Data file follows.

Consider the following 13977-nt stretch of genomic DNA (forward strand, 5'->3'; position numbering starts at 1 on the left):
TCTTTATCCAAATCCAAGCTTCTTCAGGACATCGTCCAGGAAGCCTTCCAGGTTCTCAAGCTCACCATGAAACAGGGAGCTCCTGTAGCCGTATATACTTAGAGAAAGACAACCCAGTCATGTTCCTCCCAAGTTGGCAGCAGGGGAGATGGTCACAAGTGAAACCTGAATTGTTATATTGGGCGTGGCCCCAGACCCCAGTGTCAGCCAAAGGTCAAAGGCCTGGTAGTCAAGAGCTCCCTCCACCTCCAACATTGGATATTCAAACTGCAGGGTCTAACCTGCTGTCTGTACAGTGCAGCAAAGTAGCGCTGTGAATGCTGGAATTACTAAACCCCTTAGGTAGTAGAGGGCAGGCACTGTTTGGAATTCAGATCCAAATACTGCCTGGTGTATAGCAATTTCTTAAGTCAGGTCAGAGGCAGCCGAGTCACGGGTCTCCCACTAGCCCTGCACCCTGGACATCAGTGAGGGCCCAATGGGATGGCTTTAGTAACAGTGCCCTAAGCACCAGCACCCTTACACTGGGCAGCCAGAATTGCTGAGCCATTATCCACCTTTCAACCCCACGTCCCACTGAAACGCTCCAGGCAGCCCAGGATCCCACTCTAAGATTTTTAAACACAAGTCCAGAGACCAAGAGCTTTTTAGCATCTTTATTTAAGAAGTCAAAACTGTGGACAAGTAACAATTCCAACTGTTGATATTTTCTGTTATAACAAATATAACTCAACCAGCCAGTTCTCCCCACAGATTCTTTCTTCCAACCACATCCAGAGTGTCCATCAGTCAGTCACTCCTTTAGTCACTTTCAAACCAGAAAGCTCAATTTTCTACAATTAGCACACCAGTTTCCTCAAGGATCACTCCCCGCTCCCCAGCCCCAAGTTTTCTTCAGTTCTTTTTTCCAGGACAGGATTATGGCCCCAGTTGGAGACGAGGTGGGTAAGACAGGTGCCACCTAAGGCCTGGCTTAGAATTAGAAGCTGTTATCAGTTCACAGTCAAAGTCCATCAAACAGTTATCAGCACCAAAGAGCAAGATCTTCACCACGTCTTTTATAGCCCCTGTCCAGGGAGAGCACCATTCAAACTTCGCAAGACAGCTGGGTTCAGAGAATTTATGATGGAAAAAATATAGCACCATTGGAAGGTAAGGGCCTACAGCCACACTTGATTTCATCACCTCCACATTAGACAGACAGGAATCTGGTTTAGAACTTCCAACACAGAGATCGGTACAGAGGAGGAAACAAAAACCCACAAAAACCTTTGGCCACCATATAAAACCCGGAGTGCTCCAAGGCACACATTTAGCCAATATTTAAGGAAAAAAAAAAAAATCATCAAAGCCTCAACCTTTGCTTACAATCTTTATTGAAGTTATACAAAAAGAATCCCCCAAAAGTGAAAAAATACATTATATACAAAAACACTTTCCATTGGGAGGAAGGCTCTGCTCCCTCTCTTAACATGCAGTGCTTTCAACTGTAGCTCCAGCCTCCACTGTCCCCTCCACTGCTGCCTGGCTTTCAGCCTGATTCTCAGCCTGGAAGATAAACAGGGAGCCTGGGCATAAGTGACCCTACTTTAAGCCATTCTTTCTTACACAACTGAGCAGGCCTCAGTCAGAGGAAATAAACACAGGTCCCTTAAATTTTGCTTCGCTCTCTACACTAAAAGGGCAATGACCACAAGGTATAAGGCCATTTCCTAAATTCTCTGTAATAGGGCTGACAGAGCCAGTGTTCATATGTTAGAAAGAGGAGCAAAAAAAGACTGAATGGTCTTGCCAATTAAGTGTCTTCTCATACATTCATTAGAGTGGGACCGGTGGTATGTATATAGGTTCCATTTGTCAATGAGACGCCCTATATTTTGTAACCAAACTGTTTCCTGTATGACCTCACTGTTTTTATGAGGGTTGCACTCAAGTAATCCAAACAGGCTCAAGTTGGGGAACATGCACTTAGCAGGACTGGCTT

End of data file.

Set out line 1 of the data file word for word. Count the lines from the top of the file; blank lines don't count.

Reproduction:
Consider the following 13977-nt stretch of genomic DNA (forward strand, 5'->3'; position numbering starts at 1 on the left):